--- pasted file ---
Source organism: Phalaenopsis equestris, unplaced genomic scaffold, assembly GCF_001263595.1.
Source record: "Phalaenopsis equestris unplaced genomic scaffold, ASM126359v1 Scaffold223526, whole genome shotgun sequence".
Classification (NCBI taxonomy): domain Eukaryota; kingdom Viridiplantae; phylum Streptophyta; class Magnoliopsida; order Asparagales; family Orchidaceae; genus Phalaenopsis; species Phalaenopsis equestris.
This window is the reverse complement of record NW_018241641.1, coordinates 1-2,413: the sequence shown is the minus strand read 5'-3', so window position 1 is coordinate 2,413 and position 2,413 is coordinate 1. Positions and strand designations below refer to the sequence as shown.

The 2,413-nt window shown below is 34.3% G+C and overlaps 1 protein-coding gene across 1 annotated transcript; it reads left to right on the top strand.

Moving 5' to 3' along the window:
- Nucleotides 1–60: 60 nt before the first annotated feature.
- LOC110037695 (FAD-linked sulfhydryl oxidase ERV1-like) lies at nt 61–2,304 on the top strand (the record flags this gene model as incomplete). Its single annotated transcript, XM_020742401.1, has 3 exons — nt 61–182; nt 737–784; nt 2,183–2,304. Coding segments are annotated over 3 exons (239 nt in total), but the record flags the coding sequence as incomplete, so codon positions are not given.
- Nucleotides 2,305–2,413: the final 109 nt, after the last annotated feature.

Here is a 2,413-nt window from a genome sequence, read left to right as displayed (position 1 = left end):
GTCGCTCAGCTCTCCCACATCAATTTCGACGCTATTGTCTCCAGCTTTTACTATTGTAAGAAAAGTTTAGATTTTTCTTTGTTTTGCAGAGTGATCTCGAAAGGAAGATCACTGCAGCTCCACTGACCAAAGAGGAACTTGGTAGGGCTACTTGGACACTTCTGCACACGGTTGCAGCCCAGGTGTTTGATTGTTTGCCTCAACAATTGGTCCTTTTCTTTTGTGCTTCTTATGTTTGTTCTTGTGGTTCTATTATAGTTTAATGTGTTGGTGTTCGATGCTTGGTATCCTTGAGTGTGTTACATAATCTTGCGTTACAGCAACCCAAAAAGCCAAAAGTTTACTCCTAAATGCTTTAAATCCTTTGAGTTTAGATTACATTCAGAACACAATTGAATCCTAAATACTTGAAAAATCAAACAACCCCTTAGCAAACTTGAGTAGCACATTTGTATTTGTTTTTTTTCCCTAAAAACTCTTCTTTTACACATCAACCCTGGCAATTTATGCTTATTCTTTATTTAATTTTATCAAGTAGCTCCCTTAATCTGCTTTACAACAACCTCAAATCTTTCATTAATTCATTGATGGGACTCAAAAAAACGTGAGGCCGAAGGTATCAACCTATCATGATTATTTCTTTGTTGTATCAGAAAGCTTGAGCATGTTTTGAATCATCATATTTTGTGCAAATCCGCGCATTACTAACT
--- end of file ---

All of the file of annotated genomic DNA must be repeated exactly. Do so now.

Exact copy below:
Source organism: Phalaenopsis equestris, unplaced genomic scaffold, assembly GCF_001263595.1.
Source record: "Phalaenopsis equestris unplaced genomic scaffold, ASM126359v1 Scaffold223526, whole genome shotgun sequence".
Classification (NCBI taxonomy): domain Eukaryota; kingdom Viridiplantae; phylum Streptophyta; class Magnoliopsida; order Asparagales; family Orchidaceae; genus Phalaenopsis; species Phalaenopsis equestris.
This window is the reverse complement of record NW_018241641.1, coordinates 1-2,413: the sequence shown is the minus strand read 5'-3', so window position 1 is coordinate 2,413 and position 2,413 is coordinate 1. Positions and strand designations below refer to the sequence as shown.

The 2,413-nt window shown below is 34.3% G+C and overlaps 1 protein-coding gene across 1 annotated transcript; it reads left to right on the top strand.

Moving 5' to 3' along the window:
- Nucleotides 1–60: 60 nt before the first annotated feature.
- LOC110037695 (FAD-linked sulfhydryl oxidase ERV1-like) lies at nt 61–2,304 on the top strand (the record flags this gene model as incomplete). Its single annotated transcript, XM_020742401.1, has 3 exons — nt 61–182; nt 737–784; nt 2,183–2,304. Coding segments are annotated over 3 exons (239 nt in total), but the record flags the coding sequence as incomplete, so codon positions are not given.
- Nucleotides 2,305–2,413: the final 109 nt, after the last annotated feature.

Here is a 2,413-nt window from a genome sequence, read left to right as displayed (position 1 = left end):
GTCGCTCAGCTCTCCCACATCAATTTCGACGCTATTGTCTCCAGCTTTTACTATTGTAAGAAAAGTTTAGATTTTTCTTTGTTTTGCAGAGTGATCTCGAAAGGAAGATCACTGCAGCTCCACTGACCAAAGAGGAACTTGGTAGGGCTACTTGGACACTTCTGCACACGGTTGCAGCCCAGGTGTTTGATTGTTTGCCTCAACAATTGGTCCTTTTCTTTTGTGCTTCTTATGTTTGTTCTTGTGGTTCTATTATAGTTTAATGTGTTGGTGTTCGATGCTTGGTATCCTTGAGTGTGTTACATAATCTTGCGTTACAGCAACCCAAAAAGCCAAAAGTTTACTCCTAAATGCTTTAAATCCTTTGAGTTTAGATTACATTCAGAACACAATTGAATCCTAAATACTTGAAAAATCAAACAACCCCTTAGCAAACTTGAGTAGCACATTTGTATTTGTTTTTTTTCCCTAAAAACTCTTCTTTTACACATCAACCCTGGCAATTTATGCTTATTCTTTATTTAATTTTATCAAGTAGCTCCCTTAATCTGCTTTACAACAACCTCAAATCTTTCATTAATTCATTGATGGGACTCAAAAAAACGTGAGGCCGAAGGTATCAACCTATCATGATTATTTCTTTGTTGTATCAGAAAGCTTGAGCATGTTTTGAATCATCATATTTTGTGCAAATCCGCGCATTACTAACT